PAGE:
Green clay can be drying to the skin, so avoid using it more than once a week.
Alternatively, if you have dry or sensitive skin, it might be best to only use green clay once every couple of weeks or so.
When shopping for green clay-based skin care, make sure to look for a formula that contains more than just clay.
Added hydrating ingredients, such as aloe and squalane, can help prevent the clay from drying out your skin.
If you have oily or acne-prone skin, keep an eye out for products with additional clays like kaolin or bentonite.
Here are a few popular products to consider.
If you don’t want to use a full-on face mask, consider a product that won’t sit on your skin as long, such as the Acure Brightening Face Scrub.
A more gentle physical scrub is ideal for sensitive skin types that get easily irritated.
Dry or flaky skin
For those with dry, dehydrated, or flaky skin types, the Biossance Squalane + Tea Tree Detox Mask is known for its gently moisturizing squalane-based formula.
Oily or combination skin
The bareMinerals Dirty Detox Skin Glowing and Refining Mud Mask is a great option for those with oily or combination skin.
The formula contains three other mineral-rich clays, as well as charcoal to help cleanse and refine skin texture.
Irritated or acne-prone skin
Just remember not to apply it to open pustules or other wounds.
Skin that shows signs of aging
Ideal for those with fine lines or other signs of aging, the Tammy Fender Purifying Luculent Masque contains the herb fo-ti, which is said to help with cell regeneration. The gentler formula also includes aloe to help prevent dryness.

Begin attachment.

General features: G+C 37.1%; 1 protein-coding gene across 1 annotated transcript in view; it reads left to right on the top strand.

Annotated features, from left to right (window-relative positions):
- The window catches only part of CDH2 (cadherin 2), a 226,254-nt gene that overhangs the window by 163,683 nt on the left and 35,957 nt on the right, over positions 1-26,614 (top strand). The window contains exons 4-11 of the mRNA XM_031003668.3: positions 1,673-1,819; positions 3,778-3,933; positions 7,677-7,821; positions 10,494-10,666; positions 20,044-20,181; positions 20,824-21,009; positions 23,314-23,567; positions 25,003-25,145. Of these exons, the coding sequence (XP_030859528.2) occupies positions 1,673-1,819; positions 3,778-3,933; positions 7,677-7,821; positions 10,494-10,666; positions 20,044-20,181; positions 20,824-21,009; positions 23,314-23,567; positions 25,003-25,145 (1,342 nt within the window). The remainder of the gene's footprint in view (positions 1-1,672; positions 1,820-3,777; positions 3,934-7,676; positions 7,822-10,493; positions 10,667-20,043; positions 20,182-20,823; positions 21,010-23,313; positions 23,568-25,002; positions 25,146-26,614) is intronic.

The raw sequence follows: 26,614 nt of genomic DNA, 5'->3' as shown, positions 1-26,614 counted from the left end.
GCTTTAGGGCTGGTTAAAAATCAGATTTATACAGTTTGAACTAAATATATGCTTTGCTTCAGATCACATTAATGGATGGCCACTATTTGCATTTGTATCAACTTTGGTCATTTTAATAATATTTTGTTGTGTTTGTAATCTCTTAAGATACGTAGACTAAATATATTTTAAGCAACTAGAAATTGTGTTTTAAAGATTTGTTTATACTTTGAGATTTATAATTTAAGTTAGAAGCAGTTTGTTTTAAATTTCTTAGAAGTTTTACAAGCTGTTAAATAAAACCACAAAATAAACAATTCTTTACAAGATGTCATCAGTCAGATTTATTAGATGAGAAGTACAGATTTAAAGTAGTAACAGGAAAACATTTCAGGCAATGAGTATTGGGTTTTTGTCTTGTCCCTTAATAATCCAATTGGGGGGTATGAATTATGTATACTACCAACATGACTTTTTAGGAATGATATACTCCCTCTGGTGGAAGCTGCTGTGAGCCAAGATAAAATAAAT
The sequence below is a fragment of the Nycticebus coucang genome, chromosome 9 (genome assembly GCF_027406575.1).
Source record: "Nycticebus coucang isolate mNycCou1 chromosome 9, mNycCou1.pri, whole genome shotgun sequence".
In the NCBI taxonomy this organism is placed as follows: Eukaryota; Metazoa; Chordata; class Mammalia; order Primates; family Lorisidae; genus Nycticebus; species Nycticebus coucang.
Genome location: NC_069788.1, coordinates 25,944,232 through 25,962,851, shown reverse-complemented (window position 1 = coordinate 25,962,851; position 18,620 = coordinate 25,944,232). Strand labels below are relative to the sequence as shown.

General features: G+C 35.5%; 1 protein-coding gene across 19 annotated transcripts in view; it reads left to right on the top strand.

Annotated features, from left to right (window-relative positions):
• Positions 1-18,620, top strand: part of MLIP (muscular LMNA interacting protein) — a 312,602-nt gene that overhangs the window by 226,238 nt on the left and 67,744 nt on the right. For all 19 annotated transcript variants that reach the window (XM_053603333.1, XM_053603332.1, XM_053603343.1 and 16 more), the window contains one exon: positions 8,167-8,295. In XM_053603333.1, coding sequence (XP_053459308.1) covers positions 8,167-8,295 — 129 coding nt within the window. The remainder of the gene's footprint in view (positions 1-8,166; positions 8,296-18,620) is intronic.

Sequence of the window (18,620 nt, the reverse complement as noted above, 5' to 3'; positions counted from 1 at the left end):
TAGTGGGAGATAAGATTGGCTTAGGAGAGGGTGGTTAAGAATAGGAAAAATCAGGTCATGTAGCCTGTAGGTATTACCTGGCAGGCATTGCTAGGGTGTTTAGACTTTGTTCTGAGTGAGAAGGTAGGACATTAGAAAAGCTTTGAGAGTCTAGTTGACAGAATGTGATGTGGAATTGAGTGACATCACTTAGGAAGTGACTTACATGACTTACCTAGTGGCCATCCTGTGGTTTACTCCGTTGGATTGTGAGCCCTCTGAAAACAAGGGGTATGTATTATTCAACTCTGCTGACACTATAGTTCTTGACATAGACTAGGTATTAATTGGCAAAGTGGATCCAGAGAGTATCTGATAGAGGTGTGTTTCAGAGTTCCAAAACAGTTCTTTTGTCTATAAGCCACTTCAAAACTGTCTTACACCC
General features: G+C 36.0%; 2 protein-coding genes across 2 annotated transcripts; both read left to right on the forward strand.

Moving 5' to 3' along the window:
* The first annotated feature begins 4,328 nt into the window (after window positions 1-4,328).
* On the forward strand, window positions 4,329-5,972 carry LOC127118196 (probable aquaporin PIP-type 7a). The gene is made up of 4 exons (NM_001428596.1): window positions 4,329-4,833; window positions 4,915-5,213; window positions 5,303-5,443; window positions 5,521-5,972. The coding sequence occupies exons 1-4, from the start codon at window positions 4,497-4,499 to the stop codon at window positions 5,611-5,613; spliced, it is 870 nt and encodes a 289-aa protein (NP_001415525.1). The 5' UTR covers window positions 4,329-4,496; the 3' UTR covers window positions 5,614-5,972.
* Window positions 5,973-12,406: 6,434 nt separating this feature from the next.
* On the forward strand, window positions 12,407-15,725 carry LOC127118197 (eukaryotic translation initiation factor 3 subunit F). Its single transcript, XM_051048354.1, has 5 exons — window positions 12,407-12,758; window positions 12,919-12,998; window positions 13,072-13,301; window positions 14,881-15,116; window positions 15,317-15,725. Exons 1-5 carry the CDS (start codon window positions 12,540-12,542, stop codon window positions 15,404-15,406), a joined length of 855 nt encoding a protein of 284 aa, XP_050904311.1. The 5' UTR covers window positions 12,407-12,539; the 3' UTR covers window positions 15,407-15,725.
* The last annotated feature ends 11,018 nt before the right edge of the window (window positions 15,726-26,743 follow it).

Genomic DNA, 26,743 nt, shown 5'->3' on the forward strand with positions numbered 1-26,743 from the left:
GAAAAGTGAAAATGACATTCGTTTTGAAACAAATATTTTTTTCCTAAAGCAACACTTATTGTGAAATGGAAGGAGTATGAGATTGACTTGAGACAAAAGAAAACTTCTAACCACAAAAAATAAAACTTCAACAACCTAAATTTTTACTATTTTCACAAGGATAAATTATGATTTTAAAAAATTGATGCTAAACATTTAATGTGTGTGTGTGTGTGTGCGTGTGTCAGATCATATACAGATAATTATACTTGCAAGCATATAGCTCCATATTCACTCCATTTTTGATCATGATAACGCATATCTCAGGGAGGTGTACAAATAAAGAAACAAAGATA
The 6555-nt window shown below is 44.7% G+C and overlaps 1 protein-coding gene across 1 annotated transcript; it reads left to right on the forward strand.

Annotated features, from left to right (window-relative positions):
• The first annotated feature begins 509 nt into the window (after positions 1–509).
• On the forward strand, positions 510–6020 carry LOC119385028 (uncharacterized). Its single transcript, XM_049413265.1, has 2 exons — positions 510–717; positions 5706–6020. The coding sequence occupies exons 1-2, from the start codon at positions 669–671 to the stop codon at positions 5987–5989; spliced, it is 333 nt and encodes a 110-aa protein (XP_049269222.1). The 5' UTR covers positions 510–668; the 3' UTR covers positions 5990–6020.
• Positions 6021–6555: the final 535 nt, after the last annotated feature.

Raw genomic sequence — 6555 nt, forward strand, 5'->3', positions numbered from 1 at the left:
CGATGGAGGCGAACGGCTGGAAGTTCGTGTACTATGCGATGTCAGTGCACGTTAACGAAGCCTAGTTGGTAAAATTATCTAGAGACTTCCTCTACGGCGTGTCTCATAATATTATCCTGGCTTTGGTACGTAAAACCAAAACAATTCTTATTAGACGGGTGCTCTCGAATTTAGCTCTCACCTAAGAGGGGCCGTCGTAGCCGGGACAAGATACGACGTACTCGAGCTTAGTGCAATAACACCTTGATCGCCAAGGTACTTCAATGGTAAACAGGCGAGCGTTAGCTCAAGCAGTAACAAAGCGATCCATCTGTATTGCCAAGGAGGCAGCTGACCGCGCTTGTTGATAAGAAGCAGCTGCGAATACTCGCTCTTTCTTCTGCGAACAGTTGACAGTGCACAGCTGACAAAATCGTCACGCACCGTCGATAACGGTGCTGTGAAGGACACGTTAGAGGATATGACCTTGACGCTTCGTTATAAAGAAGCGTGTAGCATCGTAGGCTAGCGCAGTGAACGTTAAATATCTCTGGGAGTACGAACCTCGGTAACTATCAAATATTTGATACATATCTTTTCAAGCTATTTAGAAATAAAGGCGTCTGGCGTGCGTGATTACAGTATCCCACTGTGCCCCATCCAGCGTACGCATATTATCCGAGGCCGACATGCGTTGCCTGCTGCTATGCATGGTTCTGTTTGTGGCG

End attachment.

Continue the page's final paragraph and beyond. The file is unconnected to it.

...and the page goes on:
Once you’ve used your green clay mask, follow the same order you would with any other skin care routine.
For example, those with a simple three-step routine might:
- Follow rinsing off the mask or scrub with a serum that targets specific skin needs. This helps minimize any clay-associated drying, making this step especially important for those with dry skin.
- Follow your serum with a moisturizer and/or facial oil.
- If you’re doing this during the day, finish your routine by applying sunscreen (SPF 30+) to help protect your skin from sun damage.
Immediately after using the mask, you should see clearer pores and a brighter complexion.
You might also notice that your skin has a red flush. This flush is temporary and is anecdotally believed to result from a boost in circulation.
After continued use, you might notice more even skin texture, refined pores, and less surface oils.
If you have oily skin or acne-prone skin, you might find that you enjoy green clay’s purported cleaning and clarifying effects.
However, you might want to test it out on one blemish or other small area of skin to make sure a full application won’t cause further dryness or irritation.
If you experience any irritation or have additional questions about your skin type, seek out a dermatologist. They’ll be able to assess your skin properly and can offer alternatives.
Jen is a wellness contributor at Healthline. She writes and edits for various lifestyle and beauty publications, with bylines at Refinery29, Byrdie, MyDomaine, and bareMinerals. When not typing away, you can find Jen practicing yoga, diffusing essential oils, watching Food Network, or guzzling a cup of coffee. You can follow her NYC adventures on Twitter and Instagram.